What to Know About Radiation for Testicular Cancer
Radiation therapy kills cancer cells by directing a strong beam of high-energy rays (X-rays, gamma rays, or other particles) at your cancer. You see a radiation oncologist for this treatment. This doctor specializes in the use of radiation to kill cancer cells. The doctor decides how often you need radiation and at what dose.
Who needs radiation for testicular cancer
Whether or not your doctor decides to give you radiation depends on these factors:
Your doctor may use radiation after your surgery to make sure all the cancer cells are gone. Doctors use radiation to treat some seminoma testicular cancers. Doctors do not usually treat nonseminoma testicular cancer with radiation because it does not work as well.
What happens during radiation treatment
This therapy is often used to kill cancer cells that have spread to your lymph nodes. Radiation therapy is a local therapy. This means it only kills cancer cells in the treated area. Lower doses of radiation may be used to treat testicular cancer than to treat other cancers.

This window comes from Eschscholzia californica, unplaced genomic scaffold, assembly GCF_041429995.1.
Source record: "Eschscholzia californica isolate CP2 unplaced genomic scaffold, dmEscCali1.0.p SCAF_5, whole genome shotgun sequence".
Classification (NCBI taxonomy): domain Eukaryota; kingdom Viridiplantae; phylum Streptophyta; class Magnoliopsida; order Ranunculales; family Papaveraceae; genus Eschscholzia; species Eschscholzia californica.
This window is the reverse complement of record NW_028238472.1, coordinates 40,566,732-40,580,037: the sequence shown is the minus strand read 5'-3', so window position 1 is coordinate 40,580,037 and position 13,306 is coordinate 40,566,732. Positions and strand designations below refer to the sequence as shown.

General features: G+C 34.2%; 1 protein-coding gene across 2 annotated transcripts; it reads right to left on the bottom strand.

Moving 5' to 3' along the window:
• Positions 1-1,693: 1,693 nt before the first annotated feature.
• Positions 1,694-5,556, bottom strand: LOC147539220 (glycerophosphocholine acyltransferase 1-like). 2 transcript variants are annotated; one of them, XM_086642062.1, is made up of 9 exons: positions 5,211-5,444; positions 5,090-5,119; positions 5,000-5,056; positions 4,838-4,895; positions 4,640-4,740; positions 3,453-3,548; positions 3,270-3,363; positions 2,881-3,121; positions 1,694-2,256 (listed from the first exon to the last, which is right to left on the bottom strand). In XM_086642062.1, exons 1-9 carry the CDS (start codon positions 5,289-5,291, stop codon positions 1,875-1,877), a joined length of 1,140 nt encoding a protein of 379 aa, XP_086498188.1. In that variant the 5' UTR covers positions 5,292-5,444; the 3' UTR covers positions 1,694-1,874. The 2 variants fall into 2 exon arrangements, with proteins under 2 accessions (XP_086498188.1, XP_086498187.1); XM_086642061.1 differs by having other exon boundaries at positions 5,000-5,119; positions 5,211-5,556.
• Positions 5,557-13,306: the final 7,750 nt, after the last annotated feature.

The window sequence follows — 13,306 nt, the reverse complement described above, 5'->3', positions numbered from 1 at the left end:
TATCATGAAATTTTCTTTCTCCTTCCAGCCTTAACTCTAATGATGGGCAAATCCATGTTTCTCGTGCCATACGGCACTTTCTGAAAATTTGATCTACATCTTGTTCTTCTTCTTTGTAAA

Men who get radiation for testicular cancer typically will go to the hospital or clinic five days a week for up to five or six weeks, on average. The treatment lasts only a couple of minutes and is painless. It is like getting an X-ray. You may wear a protective device over your healthy testicle to help preserve your fertility.
Potential side effects from radiation therapy
Radiation affects both normal cells and cancer cells. This means it can cause side effects. Your radiation oncologist will explain the possible side effects of radiation therapy.
One common side effect is fatigue. This usually happens after you have had a few treatments. You may also feel more tired than usual for some time after your radiation treatments are done.
You may have nausea or loose bowel movements during your treatment. Sometimes, your skin becomes dry, tender, and itchy in the treated area. Toward the end of treatment, your skin may look red. You could lose your hair in the area treated with radiation. The effects of radiation therapy on the skin are temporary. The area heals when your treatment is over.